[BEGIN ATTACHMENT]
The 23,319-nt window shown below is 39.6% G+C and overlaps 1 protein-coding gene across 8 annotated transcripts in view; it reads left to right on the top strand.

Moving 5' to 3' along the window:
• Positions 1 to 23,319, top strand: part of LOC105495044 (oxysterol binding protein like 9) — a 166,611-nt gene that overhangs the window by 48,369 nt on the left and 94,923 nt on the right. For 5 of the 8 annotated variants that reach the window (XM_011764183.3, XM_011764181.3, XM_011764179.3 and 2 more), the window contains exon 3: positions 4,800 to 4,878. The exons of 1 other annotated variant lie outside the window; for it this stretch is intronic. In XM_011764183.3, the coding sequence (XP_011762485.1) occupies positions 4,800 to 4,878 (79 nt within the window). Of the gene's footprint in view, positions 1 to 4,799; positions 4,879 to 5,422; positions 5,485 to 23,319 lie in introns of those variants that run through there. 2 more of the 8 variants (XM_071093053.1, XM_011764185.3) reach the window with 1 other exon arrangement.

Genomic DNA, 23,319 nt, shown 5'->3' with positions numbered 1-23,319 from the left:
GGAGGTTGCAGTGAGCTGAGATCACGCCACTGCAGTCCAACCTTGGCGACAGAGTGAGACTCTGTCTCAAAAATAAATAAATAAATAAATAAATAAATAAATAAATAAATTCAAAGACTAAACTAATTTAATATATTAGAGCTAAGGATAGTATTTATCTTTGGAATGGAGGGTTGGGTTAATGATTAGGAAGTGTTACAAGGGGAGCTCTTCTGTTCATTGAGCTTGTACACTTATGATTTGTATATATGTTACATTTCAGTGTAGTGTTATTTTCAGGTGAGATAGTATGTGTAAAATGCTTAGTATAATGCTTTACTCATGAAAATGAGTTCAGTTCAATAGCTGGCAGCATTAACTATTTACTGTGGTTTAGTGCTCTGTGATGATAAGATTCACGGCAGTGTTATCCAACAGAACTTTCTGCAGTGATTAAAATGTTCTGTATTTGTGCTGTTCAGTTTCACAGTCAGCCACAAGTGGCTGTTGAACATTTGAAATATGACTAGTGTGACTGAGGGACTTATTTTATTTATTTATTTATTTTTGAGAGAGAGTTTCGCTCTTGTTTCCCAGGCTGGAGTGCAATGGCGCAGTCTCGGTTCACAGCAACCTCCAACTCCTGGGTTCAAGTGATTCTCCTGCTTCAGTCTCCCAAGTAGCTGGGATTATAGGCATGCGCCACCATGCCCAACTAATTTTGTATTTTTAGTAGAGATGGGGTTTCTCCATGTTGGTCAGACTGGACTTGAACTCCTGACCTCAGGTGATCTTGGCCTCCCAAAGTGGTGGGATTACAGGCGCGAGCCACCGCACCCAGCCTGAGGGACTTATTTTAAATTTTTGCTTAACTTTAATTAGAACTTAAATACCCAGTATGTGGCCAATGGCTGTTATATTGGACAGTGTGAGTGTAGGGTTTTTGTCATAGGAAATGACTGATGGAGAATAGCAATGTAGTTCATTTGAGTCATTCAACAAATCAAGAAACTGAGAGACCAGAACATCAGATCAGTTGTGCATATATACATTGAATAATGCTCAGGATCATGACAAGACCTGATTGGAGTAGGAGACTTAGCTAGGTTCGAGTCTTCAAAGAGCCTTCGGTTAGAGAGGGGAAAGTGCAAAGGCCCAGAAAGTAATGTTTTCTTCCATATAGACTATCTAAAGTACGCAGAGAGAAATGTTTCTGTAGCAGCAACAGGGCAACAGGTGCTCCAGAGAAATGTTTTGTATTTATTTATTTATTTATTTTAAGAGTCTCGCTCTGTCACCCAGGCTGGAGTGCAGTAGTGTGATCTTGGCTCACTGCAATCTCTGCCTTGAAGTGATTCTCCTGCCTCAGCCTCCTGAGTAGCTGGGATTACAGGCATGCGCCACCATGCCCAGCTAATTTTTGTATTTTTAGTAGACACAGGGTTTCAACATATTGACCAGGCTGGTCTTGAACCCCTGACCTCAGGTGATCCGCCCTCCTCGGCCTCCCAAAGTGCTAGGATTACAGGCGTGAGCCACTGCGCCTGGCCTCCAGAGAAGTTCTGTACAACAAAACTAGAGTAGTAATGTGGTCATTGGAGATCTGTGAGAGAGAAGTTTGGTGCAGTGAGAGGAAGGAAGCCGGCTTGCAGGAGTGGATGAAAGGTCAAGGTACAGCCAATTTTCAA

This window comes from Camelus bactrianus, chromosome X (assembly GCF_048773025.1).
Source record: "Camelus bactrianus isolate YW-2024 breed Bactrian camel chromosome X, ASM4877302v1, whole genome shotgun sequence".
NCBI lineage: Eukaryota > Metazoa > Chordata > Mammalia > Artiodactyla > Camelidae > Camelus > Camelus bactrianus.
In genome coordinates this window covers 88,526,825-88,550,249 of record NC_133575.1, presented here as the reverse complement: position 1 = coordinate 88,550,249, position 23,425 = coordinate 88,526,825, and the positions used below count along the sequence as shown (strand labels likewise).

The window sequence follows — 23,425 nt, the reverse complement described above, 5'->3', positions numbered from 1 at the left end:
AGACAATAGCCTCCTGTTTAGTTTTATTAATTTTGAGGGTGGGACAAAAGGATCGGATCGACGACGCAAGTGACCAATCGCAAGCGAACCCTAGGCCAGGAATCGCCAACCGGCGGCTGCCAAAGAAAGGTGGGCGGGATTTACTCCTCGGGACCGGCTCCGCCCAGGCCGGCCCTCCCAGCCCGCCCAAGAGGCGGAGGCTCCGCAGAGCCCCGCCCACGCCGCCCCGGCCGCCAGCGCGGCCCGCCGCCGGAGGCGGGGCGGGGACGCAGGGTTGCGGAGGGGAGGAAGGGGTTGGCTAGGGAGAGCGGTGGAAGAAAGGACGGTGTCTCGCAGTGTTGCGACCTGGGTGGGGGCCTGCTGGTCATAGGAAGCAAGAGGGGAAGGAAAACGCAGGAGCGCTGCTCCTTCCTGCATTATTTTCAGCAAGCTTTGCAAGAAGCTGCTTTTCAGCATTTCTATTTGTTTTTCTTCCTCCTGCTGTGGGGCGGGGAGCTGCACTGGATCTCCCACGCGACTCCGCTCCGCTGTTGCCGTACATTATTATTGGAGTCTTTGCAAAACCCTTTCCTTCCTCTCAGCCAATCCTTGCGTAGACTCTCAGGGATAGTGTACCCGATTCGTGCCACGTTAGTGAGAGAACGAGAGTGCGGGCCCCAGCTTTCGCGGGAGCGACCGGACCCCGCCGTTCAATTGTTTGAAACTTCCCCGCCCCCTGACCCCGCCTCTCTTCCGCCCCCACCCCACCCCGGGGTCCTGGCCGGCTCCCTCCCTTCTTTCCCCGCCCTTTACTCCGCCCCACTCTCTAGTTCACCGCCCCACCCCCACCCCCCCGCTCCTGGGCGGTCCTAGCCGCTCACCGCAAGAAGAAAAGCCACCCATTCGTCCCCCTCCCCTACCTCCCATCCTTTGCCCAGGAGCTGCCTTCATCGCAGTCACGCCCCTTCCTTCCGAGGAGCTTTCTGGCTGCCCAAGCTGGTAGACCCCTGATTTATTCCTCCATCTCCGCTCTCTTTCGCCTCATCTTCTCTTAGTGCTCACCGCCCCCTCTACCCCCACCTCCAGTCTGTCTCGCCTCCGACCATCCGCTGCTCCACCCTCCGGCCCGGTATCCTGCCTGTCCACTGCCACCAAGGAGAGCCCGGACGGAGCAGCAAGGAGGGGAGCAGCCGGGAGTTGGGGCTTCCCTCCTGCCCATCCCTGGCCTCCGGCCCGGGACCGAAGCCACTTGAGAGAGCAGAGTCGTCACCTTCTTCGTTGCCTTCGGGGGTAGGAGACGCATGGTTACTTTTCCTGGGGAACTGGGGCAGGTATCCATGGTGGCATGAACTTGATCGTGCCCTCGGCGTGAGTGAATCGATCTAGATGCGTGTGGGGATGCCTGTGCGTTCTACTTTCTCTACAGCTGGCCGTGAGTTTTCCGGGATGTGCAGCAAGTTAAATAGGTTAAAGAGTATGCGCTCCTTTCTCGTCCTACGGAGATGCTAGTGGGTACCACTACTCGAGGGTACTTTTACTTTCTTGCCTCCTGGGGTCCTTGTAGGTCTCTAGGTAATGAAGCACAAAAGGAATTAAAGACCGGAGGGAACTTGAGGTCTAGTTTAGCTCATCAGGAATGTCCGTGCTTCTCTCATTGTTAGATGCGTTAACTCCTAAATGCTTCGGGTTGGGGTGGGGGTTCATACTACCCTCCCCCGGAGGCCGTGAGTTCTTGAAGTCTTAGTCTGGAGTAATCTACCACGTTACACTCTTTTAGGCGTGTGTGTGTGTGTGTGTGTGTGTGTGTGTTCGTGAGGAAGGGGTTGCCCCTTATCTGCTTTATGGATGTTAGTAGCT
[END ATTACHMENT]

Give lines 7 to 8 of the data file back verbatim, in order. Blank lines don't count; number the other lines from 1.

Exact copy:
Source record: "Camelus bactrianus isolate YW-2024 breed Bactrian camel chromosome X, ASM4877302v1, whole genome shotgun sequence".
NCBI lineage: Eukaryota > Metazoa > Chordata > Mammalia > Artiodactyla > Camelidae > Camelus > Camelus bactrianus.